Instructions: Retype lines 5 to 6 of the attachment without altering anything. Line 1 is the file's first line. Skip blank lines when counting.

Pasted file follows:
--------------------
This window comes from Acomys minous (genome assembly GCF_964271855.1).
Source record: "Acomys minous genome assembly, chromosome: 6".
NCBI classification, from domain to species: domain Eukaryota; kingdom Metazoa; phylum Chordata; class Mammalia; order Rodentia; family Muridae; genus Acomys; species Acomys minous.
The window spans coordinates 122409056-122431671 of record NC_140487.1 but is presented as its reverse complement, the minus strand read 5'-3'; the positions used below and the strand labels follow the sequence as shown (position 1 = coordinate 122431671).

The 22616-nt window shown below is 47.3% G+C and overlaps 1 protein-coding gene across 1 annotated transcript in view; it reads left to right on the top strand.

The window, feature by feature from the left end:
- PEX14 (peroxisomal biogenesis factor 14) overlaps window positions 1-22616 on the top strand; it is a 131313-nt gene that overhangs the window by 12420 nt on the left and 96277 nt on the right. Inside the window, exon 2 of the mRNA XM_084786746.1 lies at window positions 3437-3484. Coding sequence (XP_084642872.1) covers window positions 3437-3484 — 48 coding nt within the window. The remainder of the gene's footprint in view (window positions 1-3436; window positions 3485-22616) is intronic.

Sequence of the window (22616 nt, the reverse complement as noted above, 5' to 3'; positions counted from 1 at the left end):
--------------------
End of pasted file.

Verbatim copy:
The 22616-nt window shown below is 47.3% G+C and overlaps 1 protein-coding gene across 1 annotated transcript in view; it reads left to right on the top strand.

The window, feature by feature from the left end: